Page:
Wednesday Wonderings

December 23, 2015

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What's the Best Book, New or Old, You Read This Year?

Here are the books staff enjoyed this year. Thank you to everyone who contributed to this activity (something to try in your classroom?). Maybe one of these titles will find their way into your hands during a relaxing and well-deserved winter break!


The Alchemist by Paulo Coehlo was not a typical piece of fiction that I usually choose. It was rather short, but extremely philosophical and complex. I had never heard of the author before, but at the time was looking for a book to inspire me. I literally picked it off of a shelf at a bookstore and after reading the back was intrigued because I could tell it would be a philosophical challenge. It's the story of a young shepard on his personal quest for his "personal legend" with which the entire universe conspires to help a person achieve, IF one listens to it. I have since sought out other books by Coehlo for when I am in a mood to have deep thought.


- Anonymous


It was hard to pick a "best" book of the year... I highly recommend How to Write Short: Word Craft for Fast Times by Roy Peter Clark. I read this book slowly, because I was applying many of his tips in my own short writing. It is a necessary resource for those that blog, tweet, post, teach writing, or communicate in general. I continue to come back to this book to reread and reference Clark's suggestions about writing in today's world.


- Matt Renwick


I enjoyed All the Light We Cannot See by Anthony Doerr. It's an historical fiction novel set during World War II; two interwoven stories follow a young boy who becomes a Nazi and a young blind girl as they deal with repercussions of the war. Even though the well-told story sucked me in, it was the imagery and the symbolism that stayed with me. It was beautifully written and hard to forget.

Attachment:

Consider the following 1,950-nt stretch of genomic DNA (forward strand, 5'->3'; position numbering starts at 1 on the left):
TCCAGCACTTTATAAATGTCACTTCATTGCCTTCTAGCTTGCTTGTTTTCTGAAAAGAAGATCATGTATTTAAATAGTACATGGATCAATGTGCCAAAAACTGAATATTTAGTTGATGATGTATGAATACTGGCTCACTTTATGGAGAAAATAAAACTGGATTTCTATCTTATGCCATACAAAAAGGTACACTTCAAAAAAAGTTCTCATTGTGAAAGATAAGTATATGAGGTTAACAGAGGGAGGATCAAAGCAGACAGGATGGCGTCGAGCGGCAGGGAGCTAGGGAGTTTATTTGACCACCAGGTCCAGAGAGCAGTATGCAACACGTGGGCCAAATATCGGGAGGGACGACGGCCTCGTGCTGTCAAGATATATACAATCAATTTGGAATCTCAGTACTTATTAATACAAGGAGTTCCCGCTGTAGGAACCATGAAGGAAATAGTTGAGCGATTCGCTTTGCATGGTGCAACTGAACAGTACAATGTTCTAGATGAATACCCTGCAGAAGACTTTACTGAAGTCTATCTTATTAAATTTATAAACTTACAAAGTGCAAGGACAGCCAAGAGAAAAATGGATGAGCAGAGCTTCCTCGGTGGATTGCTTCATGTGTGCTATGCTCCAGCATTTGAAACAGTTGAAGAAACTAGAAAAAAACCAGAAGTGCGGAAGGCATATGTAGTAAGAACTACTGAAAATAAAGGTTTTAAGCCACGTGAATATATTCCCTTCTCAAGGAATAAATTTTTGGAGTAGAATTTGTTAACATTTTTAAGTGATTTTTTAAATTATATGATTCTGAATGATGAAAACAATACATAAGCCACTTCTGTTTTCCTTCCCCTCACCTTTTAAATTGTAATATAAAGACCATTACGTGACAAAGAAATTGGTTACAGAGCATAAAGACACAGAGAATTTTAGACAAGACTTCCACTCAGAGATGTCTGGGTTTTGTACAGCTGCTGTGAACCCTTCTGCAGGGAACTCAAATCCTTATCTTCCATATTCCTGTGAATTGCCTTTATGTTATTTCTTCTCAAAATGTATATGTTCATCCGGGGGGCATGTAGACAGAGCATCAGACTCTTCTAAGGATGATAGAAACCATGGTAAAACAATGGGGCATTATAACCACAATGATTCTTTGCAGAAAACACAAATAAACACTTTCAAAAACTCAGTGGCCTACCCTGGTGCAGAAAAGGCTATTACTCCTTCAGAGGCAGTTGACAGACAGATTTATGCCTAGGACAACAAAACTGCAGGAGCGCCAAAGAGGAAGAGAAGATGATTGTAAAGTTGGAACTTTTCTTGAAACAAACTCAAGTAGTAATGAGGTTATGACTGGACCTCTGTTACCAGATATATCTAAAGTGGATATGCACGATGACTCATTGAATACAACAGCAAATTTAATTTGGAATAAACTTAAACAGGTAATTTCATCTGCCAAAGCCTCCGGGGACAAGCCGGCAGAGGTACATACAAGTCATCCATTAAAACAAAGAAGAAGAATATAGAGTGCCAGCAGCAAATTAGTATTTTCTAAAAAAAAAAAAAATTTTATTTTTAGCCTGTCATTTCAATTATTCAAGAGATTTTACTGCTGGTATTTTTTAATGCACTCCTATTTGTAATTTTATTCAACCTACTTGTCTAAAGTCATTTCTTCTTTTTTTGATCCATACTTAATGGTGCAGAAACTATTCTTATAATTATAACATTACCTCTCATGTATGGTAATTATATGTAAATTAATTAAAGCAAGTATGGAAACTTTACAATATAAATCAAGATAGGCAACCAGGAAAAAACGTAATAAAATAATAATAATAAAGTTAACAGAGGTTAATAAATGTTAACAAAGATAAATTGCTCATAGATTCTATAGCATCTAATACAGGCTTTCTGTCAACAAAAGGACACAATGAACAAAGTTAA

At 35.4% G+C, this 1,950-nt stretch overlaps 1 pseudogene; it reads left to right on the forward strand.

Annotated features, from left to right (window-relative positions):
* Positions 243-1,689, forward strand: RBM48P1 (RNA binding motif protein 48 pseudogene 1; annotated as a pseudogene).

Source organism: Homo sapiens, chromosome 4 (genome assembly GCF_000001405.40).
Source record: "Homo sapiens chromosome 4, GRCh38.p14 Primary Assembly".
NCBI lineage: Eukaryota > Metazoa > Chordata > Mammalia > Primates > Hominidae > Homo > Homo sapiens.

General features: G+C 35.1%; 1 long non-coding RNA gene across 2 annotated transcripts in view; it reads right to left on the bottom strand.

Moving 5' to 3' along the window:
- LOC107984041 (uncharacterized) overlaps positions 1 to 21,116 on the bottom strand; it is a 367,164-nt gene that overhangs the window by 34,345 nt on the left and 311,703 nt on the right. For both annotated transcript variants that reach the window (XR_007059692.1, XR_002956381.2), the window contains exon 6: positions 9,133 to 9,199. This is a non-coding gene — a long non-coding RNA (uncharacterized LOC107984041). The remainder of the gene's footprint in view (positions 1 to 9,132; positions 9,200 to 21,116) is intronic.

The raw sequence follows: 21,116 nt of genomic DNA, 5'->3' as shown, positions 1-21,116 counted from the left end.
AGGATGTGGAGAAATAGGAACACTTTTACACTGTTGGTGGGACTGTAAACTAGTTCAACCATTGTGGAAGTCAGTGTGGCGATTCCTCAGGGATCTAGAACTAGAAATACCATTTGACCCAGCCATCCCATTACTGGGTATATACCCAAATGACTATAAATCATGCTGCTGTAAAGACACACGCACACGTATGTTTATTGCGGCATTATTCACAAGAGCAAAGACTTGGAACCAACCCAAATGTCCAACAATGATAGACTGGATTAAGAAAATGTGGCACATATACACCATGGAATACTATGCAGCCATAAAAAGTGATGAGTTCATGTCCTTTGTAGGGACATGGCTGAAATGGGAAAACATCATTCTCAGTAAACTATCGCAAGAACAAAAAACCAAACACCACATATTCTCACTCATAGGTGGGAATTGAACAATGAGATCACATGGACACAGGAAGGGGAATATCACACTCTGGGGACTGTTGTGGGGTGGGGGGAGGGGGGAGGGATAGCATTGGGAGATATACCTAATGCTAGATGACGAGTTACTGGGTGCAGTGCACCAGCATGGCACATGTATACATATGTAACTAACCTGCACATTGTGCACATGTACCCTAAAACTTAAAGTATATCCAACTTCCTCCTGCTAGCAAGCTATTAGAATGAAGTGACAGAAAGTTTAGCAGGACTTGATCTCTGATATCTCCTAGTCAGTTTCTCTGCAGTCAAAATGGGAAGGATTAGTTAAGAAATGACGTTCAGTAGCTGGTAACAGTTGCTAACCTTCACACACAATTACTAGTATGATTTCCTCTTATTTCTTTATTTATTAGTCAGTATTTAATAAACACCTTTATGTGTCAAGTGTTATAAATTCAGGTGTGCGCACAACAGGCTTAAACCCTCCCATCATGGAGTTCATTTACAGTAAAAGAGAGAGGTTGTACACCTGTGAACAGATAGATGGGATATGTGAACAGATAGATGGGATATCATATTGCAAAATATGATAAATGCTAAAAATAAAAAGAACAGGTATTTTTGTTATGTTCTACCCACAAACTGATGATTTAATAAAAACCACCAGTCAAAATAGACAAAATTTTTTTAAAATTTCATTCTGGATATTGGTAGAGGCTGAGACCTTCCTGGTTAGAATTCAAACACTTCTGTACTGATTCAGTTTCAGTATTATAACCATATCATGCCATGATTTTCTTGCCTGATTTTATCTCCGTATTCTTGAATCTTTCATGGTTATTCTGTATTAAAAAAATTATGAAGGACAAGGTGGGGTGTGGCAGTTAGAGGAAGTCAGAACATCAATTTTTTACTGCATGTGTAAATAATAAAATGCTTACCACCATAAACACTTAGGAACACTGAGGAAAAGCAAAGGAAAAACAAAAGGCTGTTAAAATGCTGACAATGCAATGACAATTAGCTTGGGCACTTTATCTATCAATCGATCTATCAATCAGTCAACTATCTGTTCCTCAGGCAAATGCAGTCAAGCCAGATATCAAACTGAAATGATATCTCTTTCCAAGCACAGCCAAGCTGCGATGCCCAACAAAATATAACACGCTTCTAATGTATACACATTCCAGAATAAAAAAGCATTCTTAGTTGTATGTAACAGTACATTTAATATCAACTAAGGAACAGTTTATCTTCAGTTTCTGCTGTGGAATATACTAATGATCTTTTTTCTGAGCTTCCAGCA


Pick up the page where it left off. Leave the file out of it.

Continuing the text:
- Barb Bondioli


The Priority List by David Menasche is probably the best book I have read this year. The way he chose to live his life after a terrible diagnosis is so uplifting and inspiring. Also, his motivating teaching methods obviously left a huge imprint on his students. This is something we all strive to do.


- Anonymous

THE PRIORITY LIST by David Menasche
Big Little Lies by Liane Moriarty. It was an enjoyable book that I read this summer that was also a fast read. It was suspenseful, had great characters, and was also funny in parts. I have read several of her books now and I have really liked all of them.


- Anonymous


I Am Malala by Malala Yousafzai touched me. This is an autobiography about the young girl who was shot by the Taliban due to her pursuit of education. The courage and drive of her family for the right to learn is inspiring. This young woman continues to strive to change the world.


- Sue Morzewski


All the Light We Cannot See by Anthony Doerr is the winner of this year’s Pulitzer prize for fiction, about a girl and her father in Paris, and what befalls them when the Nazi occupation of Paris drives them out. The girl, Marie-Laure, had become blind by the age of six. Her father is a locksmith who works at the Museum of Natural History. As his daughter’s sight finally fails, her father builds her a model of Paris, and in this way she is able to navigate around the city. In a parallel story, a young boy in Germany, Werner, an orphan, comes to the notice of the Nazis for his astonishing skill at fixing radios, and this leads to his relocation to an elite school aimed at providing skills for the Reich. Little Werner proves his worth and survives, even though the school is brutal and unrelenting.


- Liz Ottery